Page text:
Al-Baqara 255

From Wikipedia, the free encyclopedia
  (Redirected from Ayatul Kursi)
Jump to: navigation, search
'Ayat al-Kursī, Al-Qur'an 2:255 in Arabic Script
' 'Ayat al-Kursi recitation by Abdul Rahman Al-Sudais

The Throne Verse (Arabic: آية الكرسي‎, translit. ʾĀyat al-Kursī‎) is the 255th verse of the 2nd surah of the Qur'an, Al-Baqara. This verse speaks about how nothing and nobody is comparable to Allah.[1]

It is perhaps the most well-known verse of the Quran and is widely memorized and displayed in the Islamic world.[2]

Text and translation[edit]

Arabic Transliteration English translation[3]

اللّهُ لاَ إِلَـهَ إِلاَّ هُوَ الْحَيُّ الْقَيُّومُ
لاَ تَأْخُذُهُ سِنَةٌ وَلاَ نَوْمٌ
لَّهُ مَا فِي السَّمَوَاتِ وَمَا فِي الأَرْضِ
مَن ذَا الَّذِي يَشْفَعُ عِنْدَهُ إِلاَّ بِإِذْنِهِ
يَعْلَمُ مَا بَيْنَ أَيْدِيهِمْ وَمَا خَلْفَهُمْ
وَلاَ يُحِيطُونَ بِشَيْءٍ مِّنْ عِلْمِهِ إِلاَّ بِمَا شَاء
وَسِعَ كُرْسِيُّهُ السَّمَوَاتِ وَالأَرْضَ
وَلاَ يَؤُودُهُ حِفْظُهُمَا
وَهُوَ الْعَلِيُّ الْعَظِيمُ

Allāhu lā ilāha illā huwa l-ḥayyu l-qayyūm
lā taʾḫuḏuhu sinätu-n wa lā nawmu-n
lahu mā fī s-samawāti wa mā fī l-arḍ
man ḏā llaḏī yašhfaʿu ʿindahu illā bi ithnihi
yaʿlamu mā bayna aydīhim wa mā ḫalfahum
walā yuḥīṭūna bi šhayʾi-n min ʿilmihi illā bi mā šhāʾa
wasiʿa kursīyuhu s-samawāti wa l-arḍa
walā yaʾūduhu ḥifthuhumā
wa huwa l-ʿaliyyu l-ʿaẓīm.

Allah ! There is no deity but Him, the Alive, the Eternal.
Neither slumber nor sleep overtaketh Him.
Unto Him belongeth whatsoever is in the heavens and whatsoever is in the earth.
Who is he that intercedeth with Him save by His leave?
He knoweth that which is in front of them and that which is behind them,
while they encompass nothing of His knowledge save what He will.
His throne includeth the heavens and the earth,
and He is never weary of preserving them.
He is the Sublime, the Tremendous.


Islamic religious belief holds that anyone who recites the verse enters the protection and security of Allah.[citation needed]


Because the Throne Verse is believed to grant spiritual or physical protection, it is often recited by Muslims before setting out on a journey and before going to sleep.[2]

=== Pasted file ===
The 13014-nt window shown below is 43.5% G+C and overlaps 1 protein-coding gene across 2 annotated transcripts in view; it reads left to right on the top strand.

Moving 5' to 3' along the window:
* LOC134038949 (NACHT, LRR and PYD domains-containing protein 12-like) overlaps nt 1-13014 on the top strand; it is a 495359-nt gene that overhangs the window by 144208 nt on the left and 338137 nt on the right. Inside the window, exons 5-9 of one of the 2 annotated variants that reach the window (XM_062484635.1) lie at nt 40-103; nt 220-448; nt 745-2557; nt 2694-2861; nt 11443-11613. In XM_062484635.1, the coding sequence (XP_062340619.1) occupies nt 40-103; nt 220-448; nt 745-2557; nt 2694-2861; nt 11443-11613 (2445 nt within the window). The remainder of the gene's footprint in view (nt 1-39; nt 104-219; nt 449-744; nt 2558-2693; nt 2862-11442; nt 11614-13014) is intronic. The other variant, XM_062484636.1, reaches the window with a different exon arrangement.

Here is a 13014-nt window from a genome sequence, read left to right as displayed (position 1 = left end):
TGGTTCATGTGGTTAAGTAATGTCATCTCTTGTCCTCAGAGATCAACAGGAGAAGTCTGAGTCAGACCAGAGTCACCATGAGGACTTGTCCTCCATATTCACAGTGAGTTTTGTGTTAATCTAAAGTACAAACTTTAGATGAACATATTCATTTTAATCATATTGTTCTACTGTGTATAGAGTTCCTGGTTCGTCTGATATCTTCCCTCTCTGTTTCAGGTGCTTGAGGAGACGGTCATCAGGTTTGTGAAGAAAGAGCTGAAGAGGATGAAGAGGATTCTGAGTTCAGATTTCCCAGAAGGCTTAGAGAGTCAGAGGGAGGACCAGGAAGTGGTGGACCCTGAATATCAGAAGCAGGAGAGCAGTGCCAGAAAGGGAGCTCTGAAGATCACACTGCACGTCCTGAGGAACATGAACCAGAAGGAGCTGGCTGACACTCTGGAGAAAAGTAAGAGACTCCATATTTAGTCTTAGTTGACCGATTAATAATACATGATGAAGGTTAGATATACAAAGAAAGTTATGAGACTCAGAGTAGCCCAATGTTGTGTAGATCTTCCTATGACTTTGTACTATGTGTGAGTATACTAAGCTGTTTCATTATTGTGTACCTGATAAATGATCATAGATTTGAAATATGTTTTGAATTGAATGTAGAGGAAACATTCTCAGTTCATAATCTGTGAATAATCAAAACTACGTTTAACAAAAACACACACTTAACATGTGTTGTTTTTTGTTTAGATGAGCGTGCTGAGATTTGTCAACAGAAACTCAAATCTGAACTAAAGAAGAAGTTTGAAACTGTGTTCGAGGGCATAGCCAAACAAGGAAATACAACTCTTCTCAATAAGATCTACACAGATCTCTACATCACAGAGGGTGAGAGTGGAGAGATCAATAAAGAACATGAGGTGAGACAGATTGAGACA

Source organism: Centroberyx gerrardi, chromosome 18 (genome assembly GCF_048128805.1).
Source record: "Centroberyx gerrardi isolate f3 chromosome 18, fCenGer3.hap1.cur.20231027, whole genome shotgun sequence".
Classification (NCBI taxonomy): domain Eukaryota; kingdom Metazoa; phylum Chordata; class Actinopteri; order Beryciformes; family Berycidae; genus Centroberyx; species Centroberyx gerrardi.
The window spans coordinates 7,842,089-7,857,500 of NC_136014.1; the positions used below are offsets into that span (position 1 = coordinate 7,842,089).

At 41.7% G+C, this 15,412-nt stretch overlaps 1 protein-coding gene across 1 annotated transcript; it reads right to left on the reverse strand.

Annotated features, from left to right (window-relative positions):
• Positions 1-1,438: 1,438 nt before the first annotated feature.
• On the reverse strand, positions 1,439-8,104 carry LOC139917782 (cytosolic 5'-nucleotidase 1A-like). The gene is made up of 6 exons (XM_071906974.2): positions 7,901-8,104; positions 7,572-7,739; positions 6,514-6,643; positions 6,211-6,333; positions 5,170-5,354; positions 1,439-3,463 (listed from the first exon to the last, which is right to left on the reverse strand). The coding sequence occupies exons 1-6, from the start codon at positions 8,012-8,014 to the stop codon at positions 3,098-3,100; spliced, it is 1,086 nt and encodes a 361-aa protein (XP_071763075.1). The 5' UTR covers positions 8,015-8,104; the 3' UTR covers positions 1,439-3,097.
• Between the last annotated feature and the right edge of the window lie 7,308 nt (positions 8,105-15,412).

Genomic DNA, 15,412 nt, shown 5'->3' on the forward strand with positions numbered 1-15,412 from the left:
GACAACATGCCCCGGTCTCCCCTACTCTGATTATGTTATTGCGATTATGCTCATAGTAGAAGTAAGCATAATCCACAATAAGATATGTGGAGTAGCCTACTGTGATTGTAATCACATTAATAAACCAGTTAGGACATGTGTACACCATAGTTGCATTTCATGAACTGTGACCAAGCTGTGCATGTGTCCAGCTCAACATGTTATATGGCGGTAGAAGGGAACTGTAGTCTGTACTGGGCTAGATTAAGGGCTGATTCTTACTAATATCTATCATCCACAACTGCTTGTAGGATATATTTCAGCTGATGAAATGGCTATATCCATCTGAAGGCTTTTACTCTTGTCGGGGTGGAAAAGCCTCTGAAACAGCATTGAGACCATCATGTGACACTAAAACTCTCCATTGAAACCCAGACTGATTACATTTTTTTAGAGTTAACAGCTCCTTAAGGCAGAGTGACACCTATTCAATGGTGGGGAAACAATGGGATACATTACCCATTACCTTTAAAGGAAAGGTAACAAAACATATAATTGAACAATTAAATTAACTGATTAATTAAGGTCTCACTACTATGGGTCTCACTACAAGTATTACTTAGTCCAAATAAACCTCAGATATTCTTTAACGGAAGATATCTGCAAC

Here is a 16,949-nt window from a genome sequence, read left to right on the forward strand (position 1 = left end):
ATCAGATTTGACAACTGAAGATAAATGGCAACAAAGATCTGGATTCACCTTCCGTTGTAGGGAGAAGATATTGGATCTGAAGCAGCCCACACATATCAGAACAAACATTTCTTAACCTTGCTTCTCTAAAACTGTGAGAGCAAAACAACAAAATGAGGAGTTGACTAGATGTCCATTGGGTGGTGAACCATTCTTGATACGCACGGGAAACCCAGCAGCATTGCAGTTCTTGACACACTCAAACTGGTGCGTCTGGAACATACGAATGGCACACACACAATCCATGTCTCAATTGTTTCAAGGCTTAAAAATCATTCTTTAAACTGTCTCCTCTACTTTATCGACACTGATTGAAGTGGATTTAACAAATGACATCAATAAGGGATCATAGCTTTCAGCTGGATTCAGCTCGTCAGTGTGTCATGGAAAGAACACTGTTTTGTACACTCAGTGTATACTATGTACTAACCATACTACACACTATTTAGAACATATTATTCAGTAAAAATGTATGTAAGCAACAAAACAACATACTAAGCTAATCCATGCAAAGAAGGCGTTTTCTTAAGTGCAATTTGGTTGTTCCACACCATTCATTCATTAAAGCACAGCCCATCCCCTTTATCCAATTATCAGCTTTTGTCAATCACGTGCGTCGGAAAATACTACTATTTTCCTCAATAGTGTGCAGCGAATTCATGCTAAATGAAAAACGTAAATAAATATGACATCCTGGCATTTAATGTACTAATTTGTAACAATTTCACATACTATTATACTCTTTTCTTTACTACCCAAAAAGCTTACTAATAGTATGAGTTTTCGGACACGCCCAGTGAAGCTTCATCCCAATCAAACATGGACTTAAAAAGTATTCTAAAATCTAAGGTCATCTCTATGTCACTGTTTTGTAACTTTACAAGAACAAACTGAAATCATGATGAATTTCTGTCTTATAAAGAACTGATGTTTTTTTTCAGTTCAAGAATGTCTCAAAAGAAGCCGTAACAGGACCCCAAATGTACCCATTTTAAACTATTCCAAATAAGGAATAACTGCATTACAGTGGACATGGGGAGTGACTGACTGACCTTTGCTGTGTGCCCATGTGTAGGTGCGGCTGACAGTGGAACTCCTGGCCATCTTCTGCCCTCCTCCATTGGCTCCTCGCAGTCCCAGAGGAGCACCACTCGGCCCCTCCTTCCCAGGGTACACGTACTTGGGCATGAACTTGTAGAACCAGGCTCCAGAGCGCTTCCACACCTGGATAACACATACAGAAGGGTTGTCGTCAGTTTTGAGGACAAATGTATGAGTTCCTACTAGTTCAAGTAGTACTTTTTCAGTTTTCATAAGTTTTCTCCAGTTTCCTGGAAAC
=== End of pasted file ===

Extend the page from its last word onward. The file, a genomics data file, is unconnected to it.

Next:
Symmetry of verses[edit]

Ayat al-Kursi displays an internal symmetry comprising concentric looping verses surrounding a pivotal chiasm 'x' of the type A B C D X D' C' B' A'. The reciter imagines him or herself walking through Ayat al-Kursi until reaching the centre, seeing what is in front and what is behind, and finds they represent a perfect reflection of each other. The central chiasm is represented by "Ya'lamu ma baina aidihim wa ma khalfahum = He knows what is before them and what is behind them". This is flanked symmetrically outwards so that A corresponds to A', B corresponds to B', and so forth. For example, line 3 "he is the lord of the heavens and the earth" corresponds to line 7 "his throne extends over heavens and earth".

There is a slight difference of opinion as to whether to follow Ayat al-Kursi with verses 256 and 257 though this is not usually performed.

Surat al-Baqara itself provides a broader internal concentricity which approximates Ayat al-Kursi to verses of 29-31 relating the glorification of the angels and Allah's eternal will to bestow His names upon Adam.

See also[edit]


  1. ^ Abdullah Yusuf Ali (1983) [First published 1934]. The Holy Qur’ān: Text, Translation and Commentary. Brentwood, Maryland: Amana Corp. pp. 102–103. 
  2. ^ a b Seyyed Hossein Nasr, ed. (2015). The Study Quran. HarperCollins Publishers. p. 110. 
  3. ^ Quran 2:255 (Translated by Pickthall)

External links[edit]